South L.A. Divided on Williams’ Fate

Times Staff Writer

In the South Los Angeles streets where Stanley Tookie Williams once roamed, a few still speak admiringly of how the young co-founder of the Crips used to stroll down the avenues with one strap of his overalls undone to expose his bare 22-inch arms and 55-inch chest, just daring someone to take a shot at him.

Many others remember Williams, now on death row awaiting possible execution, as a 5-foot-10, 300-pound terror who channeled self-hate into violence against others: spitting in people’s faces, stealing and robbing, exacerbating volatile mood swings with PCP, and murdering four people in 1979. That year, Los Angeles led the nation in gang-related homicides.

“I’ve lived in a war zone for 18 years, so I understand why some mothers advocate to kill Stanley,” said Lita Herron, a spokeswoman for the Los Angeles group Mothers on the March, created in 1988 after a 13-year-old girl was shot 15 times by Crips in a case of mistaken identity.


This tangle of memories and emotions in South L.A. has triggered conflicting reactions to the prospect of Williams’ death penalty being carried out early Tuesday. Gov. Arnold Schwarzenegger is considering a clemency petition that would commute the sentence to life in prison.

Friends and family think Williams has redeemed himself by writing books to steer children away from gang violence, and say he should not be blamed for the carnage that he and his peers unleashed.

“What hurts is that some people are trying to blame Stan for the 25 years of uncontrollable violence that happened after he went to prison,” said Williams’ ex-wife, Bonnie Williams Taylor. “That’s not his fault any more than it was Al Capone’s or Bonnie and Clyde’s.”

But Deborah Brown, a volunteer at the Weingarten YMCA Wellness Center south of downtown, doesn’t buy it.

“He killed four people and started one of the worst gangs on the planet,” she said, shaking her head. “I understand that some people are saying he changed in prison, but that won’t bring those people back. Somebody’s got to pay for that.”

Retired Compton Police Department gang unit officer Rick Baker, who knew Williams, agreed.

“Anyone who could take credit for organizing a gang that killed 50 times more people than the Mafia -- how could you grant a guy like that clemency?” he said.


“That would be like making John Gotti governor of New York.”

Williams was sentenced to death in 1981 for the shotgun killings of Albert Owens, a clerk at a 7-Eleven store in Whittier, and for the murders 11 days later of Tsai-Shai Chen Yang, Yen-I Yang and Yu-Chin Yang in their family-run motel in Los Angeles. Williams maintains that he did not commit the murders.

When he was 17, Williams and a group of his friends from the west side of South-Central merged with a group to the east led by Raymond Washington, he has said. They called the new gang the Cribs, later garbled into Crips.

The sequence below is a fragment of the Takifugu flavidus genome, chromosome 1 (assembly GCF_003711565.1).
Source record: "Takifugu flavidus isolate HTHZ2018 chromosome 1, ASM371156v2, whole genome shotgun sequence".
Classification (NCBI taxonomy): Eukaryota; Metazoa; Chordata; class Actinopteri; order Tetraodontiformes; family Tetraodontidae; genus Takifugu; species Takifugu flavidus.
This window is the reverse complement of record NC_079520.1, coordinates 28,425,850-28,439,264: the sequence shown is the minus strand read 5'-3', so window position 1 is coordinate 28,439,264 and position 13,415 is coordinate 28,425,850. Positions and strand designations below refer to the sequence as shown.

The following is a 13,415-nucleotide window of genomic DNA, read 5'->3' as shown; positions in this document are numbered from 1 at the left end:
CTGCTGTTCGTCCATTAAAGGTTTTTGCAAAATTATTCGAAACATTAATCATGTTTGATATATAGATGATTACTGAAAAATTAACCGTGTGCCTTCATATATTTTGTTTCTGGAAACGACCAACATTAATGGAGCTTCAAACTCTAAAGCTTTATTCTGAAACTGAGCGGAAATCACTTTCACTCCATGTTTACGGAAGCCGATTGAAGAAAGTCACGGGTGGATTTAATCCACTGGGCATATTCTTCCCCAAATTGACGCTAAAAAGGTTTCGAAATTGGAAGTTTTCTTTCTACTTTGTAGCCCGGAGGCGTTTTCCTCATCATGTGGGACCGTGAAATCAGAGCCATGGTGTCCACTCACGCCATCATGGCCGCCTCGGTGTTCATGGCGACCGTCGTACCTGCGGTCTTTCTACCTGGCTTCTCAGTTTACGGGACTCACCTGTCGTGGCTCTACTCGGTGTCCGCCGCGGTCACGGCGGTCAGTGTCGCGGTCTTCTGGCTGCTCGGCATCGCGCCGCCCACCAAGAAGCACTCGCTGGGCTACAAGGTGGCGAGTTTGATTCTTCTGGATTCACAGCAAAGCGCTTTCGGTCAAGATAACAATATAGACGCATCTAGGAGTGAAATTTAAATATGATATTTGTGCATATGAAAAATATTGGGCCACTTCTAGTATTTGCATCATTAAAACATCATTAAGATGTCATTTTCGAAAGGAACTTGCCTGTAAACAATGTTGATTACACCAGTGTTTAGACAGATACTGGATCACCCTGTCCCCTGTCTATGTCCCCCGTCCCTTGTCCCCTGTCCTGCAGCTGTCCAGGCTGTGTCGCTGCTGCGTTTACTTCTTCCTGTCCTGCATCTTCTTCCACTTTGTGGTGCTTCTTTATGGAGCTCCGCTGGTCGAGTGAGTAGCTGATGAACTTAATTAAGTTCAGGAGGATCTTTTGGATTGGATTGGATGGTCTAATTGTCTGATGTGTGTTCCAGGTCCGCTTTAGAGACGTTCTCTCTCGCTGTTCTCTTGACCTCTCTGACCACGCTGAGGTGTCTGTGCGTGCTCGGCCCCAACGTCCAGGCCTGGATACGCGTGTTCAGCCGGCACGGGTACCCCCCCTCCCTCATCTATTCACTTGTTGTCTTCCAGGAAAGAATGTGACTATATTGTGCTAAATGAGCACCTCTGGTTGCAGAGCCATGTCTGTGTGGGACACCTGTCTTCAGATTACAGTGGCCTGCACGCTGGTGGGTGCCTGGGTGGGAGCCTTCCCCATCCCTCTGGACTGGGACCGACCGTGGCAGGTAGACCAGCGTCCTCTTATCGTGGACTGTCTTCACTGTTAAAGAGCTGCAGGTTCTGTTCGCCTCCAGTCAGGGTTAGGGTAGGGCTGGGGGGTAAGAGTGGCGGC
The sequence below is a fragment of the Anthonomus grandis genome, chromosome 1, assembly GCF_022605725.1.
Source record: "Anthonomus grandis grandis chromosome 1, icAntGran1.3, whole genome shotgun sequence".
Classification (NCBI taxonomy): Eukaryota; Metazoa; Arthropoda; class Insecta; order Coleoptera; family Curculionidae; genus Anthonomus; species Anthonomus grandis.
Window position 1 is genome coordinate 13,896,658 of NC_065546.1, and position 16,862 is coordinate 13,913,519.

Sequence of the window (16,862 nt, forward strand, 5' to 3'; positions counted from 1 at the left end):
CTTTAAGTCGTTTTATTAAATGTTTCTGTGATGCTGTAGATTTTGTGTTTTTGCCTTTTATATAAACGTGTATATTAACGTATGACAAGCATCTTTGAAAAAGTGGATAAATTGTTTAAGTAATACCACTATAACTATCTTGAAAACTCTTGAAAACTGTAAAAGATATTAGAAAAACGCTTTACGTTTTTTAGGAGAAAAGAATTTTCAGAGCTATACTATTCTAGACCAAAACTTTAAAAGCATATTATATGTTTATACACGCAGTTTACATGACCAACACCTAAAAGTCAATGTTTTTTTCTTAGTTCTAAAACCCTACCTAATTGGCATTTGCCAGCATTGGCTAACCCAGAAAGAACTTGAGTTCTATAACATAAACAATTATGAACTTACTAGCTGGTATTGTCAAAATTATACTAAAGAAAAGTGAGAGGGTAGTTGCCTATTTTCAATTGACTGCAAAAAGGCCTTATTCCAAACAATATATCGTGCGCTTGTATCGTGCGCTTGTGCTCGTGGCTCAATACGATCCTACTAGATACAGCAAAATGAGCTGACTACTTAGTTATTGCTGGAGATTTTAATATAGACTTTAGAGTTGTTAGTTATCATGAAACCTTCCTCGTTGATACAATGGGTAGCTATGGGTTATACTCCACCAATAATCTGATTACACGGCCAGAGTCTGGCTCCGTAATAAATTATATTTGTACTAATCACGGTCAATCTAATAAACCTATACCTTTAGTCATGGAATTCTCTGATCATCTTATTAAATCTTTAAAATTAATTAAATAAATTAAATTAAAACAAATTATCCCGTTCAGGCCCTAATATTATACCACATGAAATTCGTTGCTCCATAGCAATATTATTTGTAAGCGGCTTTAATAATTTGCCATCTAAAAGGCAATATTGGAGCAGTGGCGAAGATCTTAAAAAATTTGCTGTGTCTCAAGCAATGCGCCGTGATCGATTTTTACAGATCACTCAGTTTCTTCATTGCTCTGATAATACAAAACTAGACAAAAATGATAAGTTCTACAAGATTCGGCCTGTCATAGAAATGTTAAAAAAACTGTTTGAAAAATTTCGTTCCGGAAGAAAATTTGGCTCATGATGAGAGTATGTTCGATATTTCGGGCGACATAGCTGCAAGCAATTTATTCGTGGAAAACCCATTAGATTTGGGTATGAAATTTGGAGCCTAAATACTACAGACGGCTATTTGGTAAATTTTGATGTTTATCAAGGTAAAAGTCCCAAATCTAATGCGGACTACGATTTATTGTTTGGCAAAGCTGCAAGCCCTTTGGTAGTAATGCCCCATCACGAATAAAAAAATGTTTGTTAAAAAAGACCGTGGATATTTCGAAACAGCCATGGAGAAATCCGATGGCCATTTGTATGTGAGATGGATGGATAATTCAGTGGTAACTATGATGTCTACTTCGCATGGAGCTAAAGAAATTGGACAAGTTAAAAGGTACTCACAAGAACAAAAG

Baker recalled that when he “crossed paths with Tookie” in the mid-1970s, “Tookie was committing a lot of crimes in the east Compton area at the time, like shooting up the Piru Blood sets. Then he would run into a halfway house for juveniles in Compton and claim sanctuary there.”

In his memoir, Williams tells a similar story, and says he worked at the halfway house at the time as a youth counselor.

Initially, Cripping with Tookie was a ticket to good times, recalled Taylor, who separated from Williams in 1977. They divorced in 1984.

Gazing beyond the screen door of her tidy home, Taylor, a Los Angeles County juvenile detention officer who now tries to keep youths out of gang life, smiled sheepishly over a flood of crazy memories etched in myth:


Getting high by sniffing glue or smoking a mind-numbing mixture of marijuana laced with PCP they called “Lovely.” Cruising with Williams in his gold 1965 Lincoln Continental. Hanging with Crips in local parks reclaimed in rumbles with enemy gangs such as the Mau-Maus, the Black Gladiators, the Chain Gang and the Figueroa Boys.

Strolling down the street with Crips, sometimes a hundred strong, all wearing highboy dress shirts, suspenders, khakis or heavily starched Levis and high-topped biscuit shoes with a gold earring in their ear and a blue bandanna hanging from a back pocket.

“But the Crips of those days were nothing like the Crips of today,” Taylor said. “You’re liable to get shot just walking to the store.”

In Taylor’s living room, former Crip Cedric Mosely, 50, demonstrated the gang’s characteristic, ultra-confident stride. “We didn’t walk; we strolled, like this. Watch,” he said with a laugh.

Williams once appeared on the madcap television program “The Gong Show,” flashing his muscles amid scantily clad dancers, Mosely recalled.

“Tookie was fun to be around -- if you knew him,” said Mosely, who these days is a soft-spoken man with an easy smile and graying temples who works as night supervisor at a local hospital.


At least one of Williams’ former homeboys has turned against him. In a recent interview with Associated Press, Jimel Barnes, 52, said, “Tookie really murdered those people.”

Williams, he said, “went around South-Central bragging about it.”

However, Omar Page, leader of the Roaring 20’s Bloods gang, the Crips’ mortal enemies, this week called on Schwarzenegger to grant Williams clemency.

“Violence has been going down dramatically,” Page said, “and that’s partially because of Tookie and the books he’s been writing.”

Herron is not so sure. “It’s not a clear-cut issue, even for us,” she said.

“The Crips and the Bloods have meant terrorism in America and in my community; it’s been terrible and terrifying,” Herron said.

“But if Tookie Williams doesn’t get clemency, then what? He only represents one of them. So is he going to help us better dead or alive? That’s a hard question to answer.”